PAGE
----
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Annual COVID-19 booster preferable to frequent shots, Pfizer CEO says

Click to play video: 'Future of COVID-19 vaccinations: Will there be more boosters?' Future of COVID-19 vaccinations: Will there be more boosters?
WATCH: Future of COVID-19 vaccinations — Will there be more boosters? – Jan 21, 2022

Pfizer Inc Chief Executive Albert Bourla said on Saturday that an annual COVID-19 vaccine would be preferable to more frequent booster shots in fighting the coronavirus pandemic.

Pfizer/BioNtech’s COVID-19 vaccine has shown to be effective against severe disease and death caused by the heavily-mutated Omicron variant but less effective in preventing transmission.

With cases soaring, some countries have expanded COVID-19 vaccine booster programs or shortened the gap between shots as governments scramble to shore up protection.

Read more: COVID-19 booster shots: Here’s what you should know about side effects

In an interview with Israel’s N12 News, Bourla was asked whether he sees booster shots being administered every four to five months on a regular basis.

“This will not be a good scenario. What I’m hoping (is) that we will have a vaccine that you will have to do once a year,” Bourla said.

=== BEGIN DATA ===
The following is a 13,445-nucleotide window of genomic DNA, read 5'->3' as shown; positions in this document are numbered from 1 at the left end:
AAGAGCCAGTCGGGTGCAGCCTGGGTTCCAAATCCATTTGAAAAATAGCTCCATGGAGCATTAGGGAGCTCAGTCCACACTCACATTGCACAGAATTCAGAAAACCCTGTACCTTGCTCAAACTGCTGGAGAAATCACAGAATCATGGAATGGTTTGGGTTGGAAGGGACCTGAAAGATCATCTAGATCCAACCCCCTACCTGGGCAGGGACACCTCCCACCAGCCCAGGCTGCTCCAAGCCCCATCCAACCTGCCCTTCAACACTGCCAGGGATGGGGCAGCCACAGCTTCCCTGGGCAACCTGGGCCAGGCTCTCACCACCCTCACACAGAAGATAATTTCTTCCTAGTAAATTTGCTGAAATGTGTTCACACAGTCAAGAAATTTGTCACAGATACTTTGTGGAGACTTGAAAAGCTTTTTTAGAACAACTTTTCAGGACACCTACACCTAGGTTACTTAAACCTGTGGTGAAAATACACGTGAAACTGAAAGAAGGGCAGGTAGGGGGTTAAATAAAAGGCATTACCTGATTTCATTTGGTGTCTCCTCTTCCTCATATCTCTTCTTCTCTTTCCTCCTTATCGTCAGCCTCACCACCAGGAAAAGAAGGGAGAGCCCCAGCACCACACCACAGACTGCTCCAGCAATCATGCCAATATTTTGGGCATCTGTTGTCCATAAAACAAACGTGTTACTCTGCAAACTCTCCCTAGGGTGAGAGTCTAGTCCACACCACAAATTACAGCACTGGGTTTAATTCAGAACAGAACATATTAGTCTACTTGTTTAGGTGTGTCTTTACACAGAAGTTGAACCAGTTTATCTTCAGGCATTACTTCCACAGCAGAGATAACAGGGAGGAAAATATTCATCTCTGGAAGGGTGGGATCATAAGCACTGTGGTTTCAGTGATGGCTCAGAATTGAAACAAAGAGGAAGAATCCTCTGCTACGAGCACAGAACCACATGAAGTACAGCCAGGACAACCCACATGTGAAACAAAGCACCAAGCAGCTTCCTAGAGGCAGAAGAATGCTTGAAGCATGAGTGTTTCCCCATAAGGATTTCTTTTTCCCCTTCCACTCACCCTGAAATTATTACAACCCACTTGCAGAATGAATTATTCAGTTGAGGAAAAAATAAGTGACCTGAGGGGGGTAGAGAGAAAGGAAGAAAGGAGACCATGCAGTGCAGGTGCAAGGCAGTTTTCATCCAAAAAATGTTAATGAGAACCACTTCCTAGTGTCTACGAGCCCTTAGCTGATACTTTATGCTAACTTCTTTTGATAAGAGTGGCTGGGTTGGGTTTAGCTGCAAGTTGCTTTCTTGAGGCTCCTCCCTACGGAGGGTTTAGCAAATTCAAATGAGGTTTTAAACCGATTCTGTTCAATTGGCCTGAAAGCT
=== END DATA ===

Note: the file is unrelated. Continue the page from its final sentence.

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“Once a year — it is easier to convince people to do it. It is easier for people to remember.

“So from a public health perspective, it is an ideal situation. We are looking to see if we can create a vaccine that covers Omicron and doesn’t forget the other variants and that could be a solution,” Bourla said.

Click to play video: 'COVID-19: WHO top scientist says no evidence yet that healthy kids, adolescents need boosters' COVID-19: WHO top scientist says no evidence yet that healthy kids, adolescents need boosters
COVID-19: WHO top scientist says no evidence yet that healthy kids, adolescents need boosters – Jan 18, 2022

Bourla has said Pfizer could be ready to file for approval for a redesigned vaccine to fight Omicron, and mass produce it, as soon as March.

Citing three studies, the U.S. Centers for Disease Control and Prevention (CDC) said on Friday that a third dose of an mRNA vaccine is key to fighting Omicron, providing 90 per cent protection against hospitalization.

A preliminary study published by Israel’s Sheba Medical Center on Monday found that a fourth shot increases antibodies to even higher levels than the third but was likely not enough to fend off Omicron. Nonetheless, a second booster was still advised for risk groups, Sheba said.

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